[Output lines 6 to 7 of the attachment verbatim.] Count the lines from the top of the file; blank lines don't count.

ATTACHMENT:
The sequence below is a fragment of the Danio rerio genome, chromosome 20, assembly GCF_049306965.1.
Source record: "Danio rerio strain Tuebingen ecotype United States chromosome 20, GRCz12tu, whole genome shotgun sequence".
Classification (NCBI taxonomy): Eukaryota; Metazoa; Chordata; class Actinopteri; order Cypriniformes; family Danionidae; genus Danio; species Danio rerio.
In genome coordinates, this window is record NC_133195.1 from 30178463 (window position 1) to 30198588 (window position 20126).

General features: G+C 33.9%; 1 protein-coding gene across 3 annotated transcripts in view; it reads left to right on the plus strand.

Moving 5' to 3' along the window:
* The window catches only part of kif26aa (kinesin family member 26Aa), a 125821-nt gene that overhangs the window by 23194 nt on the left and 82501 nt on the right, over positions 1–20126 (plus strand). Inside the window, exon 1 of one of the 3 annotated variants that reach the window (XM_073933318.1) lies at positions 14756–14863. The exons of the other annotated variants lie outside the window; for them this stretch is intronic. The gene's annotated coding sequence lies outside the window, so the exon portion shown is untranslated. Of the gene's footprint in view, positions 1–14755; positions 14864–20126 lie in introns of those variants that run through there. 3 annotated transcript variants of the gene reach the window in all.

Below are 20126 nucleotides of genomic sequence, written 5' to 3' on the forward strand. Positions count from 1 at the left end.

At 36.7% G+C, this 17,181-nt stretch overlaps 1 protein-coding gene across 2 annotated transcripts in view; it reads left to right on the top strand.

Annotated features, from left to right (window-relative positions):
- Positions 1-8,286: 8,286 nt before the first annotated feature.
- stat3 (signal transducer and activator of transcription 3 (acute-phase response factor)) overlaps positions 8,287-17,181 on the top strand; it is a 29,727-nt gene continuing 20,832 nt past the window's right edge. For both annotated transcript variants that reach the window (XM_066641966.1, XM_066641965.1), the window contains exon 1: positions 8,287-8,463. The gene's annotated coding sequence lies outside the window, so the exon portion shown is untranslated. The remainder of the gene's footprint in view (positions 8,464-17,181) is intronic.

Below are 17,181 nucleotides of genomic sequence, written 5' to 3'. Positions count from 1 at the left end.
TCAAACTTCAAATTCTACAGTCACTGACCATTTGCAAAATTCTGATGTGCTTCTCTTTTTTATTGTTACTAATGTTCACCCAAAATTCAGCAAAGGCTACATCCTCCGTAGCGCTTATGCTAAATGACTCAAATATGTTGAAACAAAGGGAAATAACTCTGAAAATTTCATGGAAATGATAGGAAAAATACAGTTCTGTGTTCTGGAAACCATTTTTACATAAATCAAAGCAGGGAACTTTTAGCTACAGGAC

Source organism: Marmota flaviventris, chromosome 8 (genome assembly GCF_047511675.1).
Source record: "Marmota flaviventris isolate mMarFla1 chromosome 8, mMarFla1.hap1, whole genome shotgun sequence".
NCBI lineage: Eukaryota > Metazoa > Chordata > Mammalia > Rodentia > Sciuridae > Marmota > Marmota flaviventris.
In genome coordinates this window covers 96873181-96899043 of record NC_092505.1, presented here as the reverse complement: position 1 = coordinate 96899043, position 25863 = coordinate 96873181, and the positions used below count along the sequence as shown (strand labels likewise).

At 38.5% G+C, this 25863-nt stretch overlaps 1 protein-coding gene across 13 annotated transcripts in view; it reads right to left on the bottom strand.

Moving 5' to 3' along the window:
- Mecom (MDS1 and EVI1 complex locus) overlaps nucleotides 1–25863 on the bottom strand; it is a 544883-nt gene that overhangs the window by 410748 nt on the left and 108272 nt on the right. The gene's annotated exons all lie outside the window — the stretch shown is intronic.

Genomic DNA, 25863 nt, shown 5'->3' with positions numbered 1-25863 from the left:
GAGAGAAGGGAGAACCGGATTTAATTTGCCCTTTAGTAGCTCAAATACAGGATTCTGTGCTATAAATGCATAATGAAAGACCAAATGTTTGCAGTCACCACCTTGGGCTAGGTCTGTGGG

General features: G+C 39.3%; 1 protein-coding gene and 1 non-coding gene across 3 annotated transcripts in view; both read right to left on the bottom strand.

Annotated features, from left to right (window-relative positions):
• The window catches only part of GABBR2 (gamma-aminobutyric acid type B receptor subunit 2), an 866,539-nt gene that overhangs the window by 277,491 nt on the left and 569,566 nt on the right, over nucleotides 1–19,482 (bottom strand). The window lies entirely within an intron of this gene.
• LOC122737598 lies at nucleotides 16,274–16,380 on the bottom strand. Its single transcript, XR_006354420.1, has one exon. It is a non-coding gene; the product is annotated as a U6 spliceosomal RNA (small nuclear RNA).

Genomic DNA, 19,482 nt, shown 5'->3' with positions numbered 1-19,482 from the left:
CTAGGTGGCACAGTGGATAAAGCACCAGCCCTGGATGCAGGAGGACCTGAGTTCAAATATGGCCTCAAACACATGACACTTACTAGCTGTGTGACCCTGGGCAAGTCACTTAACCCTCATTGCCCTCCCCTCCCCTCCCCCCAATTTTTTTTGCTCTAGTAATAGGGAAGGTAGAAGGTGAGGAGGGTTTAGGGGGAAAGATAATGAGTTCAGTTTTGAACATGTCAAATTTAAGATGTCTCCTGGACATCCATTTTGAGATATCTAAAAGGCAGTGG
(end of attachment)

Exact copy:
Moving 5' to 3' along the window:
* The window catches only part of kif26aa (kinesin family member 26Aa), a 125821-nt gene that overhangs the window by 23194 nt on the left and 82501 nt on the right, over positions 1–20126 (plus strand). Inside the window, exon 1 of one of the 3 annotated variants that reach the window (XM_073933318.1) lies at positions 14756–14863. The exons of the other annotated variants lie outside the window; for them this stretch is intronic. The gene's annotated coding sequence lies outside the window, so the exon portion shown is untranslated. Of the gene's footprint in view, positions 1–14755; positions 14864–20126 lie in introns of those variants that run through there. 3 annotated transcript variants of the gene reach the window in all.